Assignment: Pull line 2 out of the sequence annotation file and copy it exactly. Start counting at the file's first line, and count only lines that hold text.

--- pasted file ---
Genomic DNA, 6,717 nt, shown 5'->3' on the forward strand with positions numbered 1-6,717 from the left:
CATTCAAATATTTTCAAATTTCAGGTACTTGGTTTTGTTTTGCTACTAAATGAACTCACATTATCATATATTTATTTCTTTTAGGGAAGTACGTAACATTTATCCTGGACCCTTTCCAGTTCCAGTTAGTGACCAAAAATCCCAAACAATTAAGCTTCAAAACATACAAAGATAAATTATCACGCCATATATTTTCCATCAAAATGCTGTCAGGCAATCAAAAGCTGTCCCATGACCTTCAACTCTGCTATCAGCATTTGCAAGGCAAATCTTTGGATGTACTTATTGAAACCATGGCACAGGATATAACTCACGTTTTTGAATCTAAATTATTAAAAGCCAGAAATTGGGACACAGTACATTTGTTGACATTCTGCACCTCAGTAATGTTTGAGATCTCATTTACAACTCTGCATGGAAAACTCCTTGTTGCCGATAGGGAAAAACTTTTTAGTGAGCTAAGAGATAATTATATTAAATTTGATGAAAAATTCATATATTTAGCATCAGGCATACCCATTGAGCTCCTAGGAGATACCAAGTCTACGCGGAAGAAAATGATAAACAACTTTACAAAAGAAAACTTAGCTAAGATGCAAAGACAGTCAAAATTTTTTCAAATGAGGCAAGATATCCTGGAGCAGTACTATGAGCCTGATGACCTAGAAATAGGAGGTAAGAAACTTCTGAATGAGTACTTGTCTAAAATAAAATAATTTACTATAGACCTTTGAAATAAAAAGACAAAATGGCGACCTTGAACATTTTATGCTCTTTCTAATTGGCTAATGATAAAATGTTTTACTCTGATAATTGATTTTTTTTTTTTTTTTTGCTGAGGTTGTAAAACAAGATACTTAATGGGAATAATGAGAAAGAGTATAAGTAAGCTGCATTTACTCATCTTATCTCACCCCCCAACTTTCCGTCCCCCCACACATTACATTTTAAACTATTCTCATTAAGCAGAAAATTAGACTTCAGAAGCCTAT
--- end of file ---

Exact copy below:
CATTCAAATATTTTCAAATTTCAGGTACTTGGTTTTGTTTTGCTACTAAATGAACTCACATTATCATATATTTATTTCTTTTAGGGAAGTACGTAACATTTATCCTGGACCCTTTCCAGTTCCAGTTAGTGACCAAAAATCCCAAACAATTAAGCTTCAAAACATACAAAGATAAATTATCACGCCATATATTTTCCATCAAAATGCTGTCAGGCAATCAAAAGCTGTCCCATGACCTTCAACTCTGCTATCAGCATTTGCAAGGCAAATCTTTGGATGTACTTATTGAAACCATGGCACAGGATATAACTCACGTTTTTGAATCTAAATTATTAAAAGCCAGAAATTGGGACACAGTACATTTGTTGACATTCTGCACCTCAGTAATGTTTGAGATCTCATTTACAACTCTGCATGGAAAACTCCTTGTTGCCGATAGGGAAAAACTTTTTAGTGAGCTAAGAGATAATTATATTAAATTTGATGAAAAATTCATATATTTAGCATCAGGCATACCCATTGAGCTCCTAGGAGATACCAAGTCTACGCGGAAGAAAATGATAAACAACTTTACAAAAGAAAACTTAGCTAAGATGCAAAGACAGTCAAAATTTTTTCAAATGAGGCAAGATATCCTGGAGCAGTACTATGAGCCTGATGACCTAGAAATAGGAGGTAAGAAACTTCTGAATGAGTACTTGTCTAAAATAAAATAATTTACTATAGACCTTTGAAATAAAAAGACAAAATGGCGACCTTGAACATTTTATGCTCTTTCTAATTGGCTAATGATAAAATGTTTTACTCTGATAATTGATTTTTTTTTTTTTTTTTGCTGAGGTTGTAAAACAAGATACTTAATGGGAATAATGAGAAAGAGTATAAGTAAGCTGCATTTACTCATCTTATCTCACCCCCCAACTTTCCGTCCCCCCACACATTACATTTTAAACTATTCTCATTAAGCAGAAAATTAGACTTCAGAAGCCTAT